Her isolation from her allies is meant to drum up players’ anger at the game’s villains. But the callousness of the anti-Arab racism the game references, the meaninglessness of it within the game, decontextualized from the real world, makes the moment feel unearned. The in-game nation of Urzikstan may be problematically fictionalized, but there was still something marginally meaningful in seeing the freedom fighter Farah Karim lead a group of fierce Arab women in overthrowing their prison guards back in the 2019 Modern Warfare campaign. That visual becomes distorted when one of those women is taken, singled out, and made into a solitary, sacrificial pawn, there to generate a sense of righteousness and rage at an already cartoonishly evil villain. In the next mission, Karim erases all evidence of the framed hijacking and Samara disappears forever. Her sacrifice serves no greater good, and has no meaning beyond exigencies of plot.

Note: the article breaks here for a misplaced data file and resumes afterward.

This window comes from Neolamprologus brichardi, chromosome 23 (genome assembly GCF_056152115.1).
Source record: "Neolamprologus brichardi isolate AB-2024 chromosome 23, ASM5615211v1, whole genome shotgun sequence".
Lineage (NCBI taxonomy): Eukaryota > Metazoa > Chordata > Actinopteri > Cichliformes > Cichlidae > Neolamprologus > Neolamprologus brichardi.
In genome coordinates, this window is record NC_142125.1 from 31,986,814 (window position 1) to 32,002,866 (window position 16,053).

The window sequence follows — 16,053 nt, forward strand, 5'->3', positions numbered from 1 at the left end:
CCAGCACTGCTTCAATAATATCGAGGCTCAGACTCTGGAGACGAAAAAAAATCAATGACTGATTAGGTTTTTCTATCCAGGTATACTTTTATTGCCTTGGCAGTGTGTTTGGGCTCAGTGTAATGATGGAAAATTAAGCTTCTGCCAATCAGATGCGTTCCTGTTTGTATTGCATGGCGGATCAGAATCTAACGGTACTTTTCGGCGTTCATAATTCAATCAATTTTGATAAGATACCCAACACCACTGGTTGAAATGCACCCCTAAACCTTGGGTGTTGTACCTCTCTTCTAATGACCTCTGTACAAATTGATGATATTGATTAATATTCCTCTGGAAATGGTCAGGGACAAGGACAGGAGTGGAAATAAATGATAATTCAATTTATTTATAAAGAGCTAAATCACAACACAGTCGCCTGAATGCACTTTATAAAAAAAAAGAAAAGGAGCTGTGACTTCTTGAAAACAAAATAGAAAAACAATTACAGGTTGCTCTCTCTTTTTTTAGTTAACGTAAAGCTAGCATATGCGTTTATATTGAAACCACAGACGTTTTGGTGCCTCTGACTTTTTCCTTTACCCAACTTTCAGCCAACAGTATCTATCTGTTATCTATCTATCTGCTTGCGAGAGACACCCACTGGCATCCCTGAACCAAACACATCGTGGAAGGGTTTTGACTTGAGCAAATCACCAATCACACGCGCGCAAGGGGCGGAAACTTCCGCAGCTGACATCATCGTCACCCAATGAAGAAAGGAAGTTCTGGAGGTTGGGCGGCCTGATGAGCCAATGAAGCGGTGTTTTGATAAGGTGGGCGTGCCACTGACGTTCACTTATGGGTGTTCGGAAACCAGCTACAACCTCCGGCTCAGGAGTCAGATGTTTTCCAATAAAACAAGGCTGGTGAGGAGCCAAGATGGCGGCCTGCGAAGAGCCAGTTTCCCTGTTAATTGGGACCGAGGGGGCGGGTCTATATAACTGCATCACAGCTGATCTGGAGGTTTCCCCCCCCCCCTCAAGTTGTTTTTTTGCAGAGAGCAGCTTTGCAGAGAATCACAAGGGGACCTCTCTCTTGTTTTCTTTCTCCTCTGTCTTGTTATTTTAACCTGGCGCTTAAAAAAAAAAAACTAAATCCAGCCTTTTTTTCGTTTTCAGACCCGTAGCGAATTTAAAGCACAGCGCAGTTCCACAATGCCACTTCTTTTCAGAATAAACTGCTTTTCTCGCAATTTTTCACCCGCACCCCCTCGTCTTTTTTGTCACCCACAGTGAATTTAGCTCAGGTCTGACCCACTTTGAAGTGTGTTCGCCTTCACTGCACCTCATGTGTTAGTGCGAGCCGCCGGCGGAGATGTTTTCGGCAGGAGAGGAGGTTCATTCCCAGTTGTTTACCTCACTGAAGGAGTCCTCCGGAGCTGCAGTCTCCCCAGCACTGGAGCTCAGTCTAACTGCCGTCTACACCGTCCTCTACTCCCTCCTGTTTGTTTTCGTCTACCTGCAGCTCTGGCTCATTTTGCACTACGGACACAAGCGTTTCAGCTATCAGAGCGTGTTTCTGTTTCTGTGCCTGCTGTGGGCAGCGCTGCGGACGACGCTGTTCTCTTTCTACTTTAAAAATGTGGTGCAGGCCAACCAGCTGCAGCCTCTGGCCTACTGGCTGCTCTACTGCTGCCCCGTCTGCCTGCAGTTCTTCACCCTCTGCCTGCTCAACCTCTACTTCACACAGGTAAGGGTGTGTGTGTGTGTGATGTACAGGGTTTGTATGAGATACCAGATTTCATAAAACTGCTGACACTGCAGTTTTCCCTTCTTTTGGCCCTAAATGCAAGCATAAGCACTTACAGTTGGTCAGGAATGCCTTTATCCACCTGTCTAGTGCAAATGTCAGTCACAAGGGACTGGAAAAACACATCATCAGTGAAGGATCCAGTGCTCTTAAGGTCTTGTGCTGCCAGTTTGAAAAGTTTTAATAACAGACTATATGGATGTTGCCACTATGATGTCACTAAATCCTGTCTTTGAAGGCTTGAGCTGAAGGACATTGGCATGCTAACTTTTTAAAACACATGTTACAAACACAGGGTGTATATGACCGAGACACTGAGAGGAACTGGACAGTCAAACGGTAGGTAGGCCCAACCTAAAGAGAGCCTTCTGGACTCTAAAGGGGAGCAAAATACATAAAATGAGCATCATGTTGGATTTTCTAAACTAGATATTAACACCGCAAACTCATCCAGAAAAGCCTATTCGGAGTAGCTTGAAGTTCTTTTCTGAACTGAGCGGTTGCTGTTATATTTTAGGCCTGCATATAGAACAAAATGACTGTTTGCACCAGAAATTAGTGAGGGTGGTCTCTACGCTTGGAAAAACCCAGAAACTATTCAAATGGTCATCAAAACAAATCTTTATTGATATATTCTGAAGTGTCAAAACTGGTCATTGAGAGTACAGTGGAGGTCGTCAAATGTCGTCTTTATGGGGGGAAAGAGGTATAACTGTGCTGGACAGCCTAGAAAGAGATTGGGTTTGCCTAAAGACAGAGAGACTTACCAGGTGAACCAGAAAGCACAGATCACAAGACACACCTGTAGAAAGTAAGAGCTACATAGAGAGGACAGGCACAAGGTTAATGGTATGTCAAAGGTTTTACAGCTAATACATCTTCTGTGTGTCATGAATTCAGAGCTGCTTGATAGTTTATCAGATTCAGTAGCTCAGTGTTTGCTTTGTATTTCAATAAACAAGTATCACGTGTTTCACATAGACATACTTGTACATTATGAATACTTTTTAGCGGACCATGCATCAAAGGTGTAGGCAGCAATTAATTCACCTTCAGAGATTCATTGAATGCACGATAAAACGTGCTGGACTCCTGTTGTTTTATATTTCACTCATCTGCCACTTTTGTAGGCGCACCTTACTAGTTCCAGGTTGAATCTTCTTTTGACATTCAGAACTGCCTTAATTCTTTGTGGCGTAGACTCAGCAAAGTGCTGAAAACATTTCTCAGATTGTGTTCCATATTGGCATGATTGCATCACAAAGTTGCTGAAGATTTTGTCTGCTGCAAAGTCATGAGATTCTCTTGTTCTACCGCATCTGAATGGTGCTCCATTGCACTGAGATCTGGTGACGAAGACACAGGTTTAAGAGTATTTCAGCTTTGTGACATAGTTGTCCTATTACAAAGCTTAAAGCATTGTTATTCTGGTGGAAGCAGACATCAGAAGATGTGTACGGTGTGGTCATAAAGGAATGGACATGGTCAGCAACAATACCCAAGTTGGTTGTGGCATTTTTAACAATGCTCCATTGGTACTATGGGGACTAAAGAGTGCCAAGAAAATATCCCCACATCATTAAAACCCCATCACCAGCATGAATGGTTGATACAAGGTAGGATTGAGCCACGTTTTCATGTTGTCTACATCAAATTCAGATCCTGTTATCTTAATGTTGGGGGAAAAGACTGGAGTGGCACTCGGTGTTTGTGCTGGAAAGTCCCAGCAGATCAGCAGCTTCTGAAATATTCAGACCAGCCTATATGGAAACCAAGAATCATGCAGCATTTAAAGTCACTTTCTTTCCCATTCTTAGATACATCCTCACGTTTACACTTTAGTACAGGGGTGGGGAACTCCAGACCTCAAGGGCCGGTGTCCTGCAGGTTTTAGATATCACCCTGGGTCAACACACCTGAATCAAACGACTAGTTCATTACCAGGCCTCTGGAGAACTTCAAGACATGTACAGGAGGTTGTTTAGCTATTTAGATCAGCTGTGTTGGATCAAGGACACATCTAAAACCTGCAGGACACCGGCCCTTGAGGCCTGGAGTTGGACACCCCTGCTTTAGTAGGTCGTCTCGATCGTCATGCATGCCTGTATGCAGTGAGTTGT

In previous Call of Duty games you were still committing war crimes, but you were rarely committing them alone. You were usually surrounded by like-minded soldiers, together, with you, in the proverbial shit. The games often pushed narratives of heroic troops, sacrificing their lives for one another, surrendering themselves to larger ideals. These ideals were often noxious and unjustifiable on closer examination; 2019’s Modern Warfare, for example, blames an atrocity America committed in the first Gulf War, the Highway of Death, on Russia; 2022’s Modern Warfare 2 kicks off with a direct reference to the extrajudicial drone strike of an Iranian major general. But all the same, it was still possible to understand that, beneath everything, these games were still invested in ideas of brotherhood and loyalty, in glamorizing the sacrifices of regular soldiers, while often criticizing the governments who sent them into war.